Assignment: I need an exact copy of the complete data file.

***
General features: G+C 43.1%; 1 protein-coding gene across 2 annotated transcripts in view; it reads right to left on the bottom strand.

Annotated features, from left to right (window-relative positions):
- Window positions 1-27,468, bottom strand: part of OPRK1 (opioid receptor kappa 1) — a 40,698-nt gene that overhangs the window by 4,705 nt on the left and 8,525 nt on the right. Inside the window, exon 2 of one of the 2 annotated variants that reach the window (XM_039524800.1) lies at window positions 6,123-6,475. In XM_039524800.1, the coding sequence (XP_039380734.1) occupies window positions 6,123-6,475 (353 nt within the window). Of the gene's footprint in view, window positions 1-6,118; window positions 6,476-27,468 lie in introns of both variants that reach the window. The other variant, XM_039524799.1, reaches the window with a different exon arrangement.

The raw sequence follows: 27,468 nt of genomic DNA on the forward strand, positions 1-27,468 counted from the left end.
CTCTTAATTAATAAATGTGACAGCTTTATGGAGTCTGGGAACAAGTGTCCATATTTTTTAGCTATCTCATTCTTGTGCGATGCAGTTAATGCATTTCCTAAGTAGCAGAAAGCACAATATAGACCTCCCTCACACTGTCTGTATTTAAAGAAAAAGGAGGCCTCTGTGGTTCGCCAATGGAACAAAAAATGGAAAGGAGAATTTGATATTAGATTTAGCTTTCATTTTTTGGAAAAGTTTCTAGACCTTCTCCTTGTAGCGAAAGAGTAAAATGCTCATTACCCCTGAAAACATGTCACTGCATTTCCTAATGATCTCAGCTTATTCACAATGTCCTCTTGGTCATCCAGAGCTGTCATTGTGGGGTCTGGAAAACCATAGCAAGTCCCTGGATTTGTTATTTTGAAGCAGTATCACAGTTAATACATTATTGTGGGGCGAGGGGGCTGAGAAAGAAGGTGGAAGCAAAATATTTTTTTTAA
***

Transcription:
General features: G+C 43.1%; 1 protein-coding gene across 2 annotated transcripts in view; it reads right to left on the bottom strand.

Annotated features, from left to right (window-relative positions):
- Window positions 1-27,468, bottom strand: part of OPRK1 (opioid receptor kappa 1) — a 40,698-nt gene that overhangs the window by 4,705 nt on the left and 8,525 nt on the right. Inside the window, exon 2 of one of the 2 annotated variants that reach the window (XM_039524800.1) lies at window positions 6,123-6,475. In XM_039524800.1, the coding sequence (XP_039380734.1) occupies window positions 6,123-6,475 (353 nt within the window). Of the gene's footprint in view, window positions 1-6,118; window positions 6,476-27,468 lie in introns of both variants that reach the window. The other variant, XM_039524799.1, reaches the window with a different exon arrangement.

The raw sequence follows: 27,468 nt of genomic DNA on the forward strand, positions 1-27,468 counted from the left end.
CTCTTAATTAATAAATGTGACAGCTTTATGGAGTCTGGGAACAAGTGTCCATATTTTTTAGCTATCTCATTCTTGTGCGATGCAGTTAATGCATTTCCTAAGTAGCAGAAAGCACAATATAGACCTCCCTCACACTGTCTGTATTTAAAGAAAAAGGAGGCCTCTGTGGTTCGCCAATGGAACAAAAAATGGAAAGGAGAATTTGATATTAGATTTAGCTTTCATTTTTTGGAAAAGTTTCTAGACCTTCTCCTTGTAGCGAAAGAGTAAAATGCTCATTACCCCTGAAAACATGTCACTGCATTTCCTAATGATCTCAGCTTATTCACAATGTCCTCTTGGTCATCCAGAGCTGTCATTGTGGGGTCTGGAAAACCATAGCAAGTCCCTGGATTTGTTATTTTGAAGCAGTATCACAGTTAATACATTATTGTGGGGCGAGGGGGCTGAGAAAGAAGGTGGAAGCAAAATATTTTTTTTAA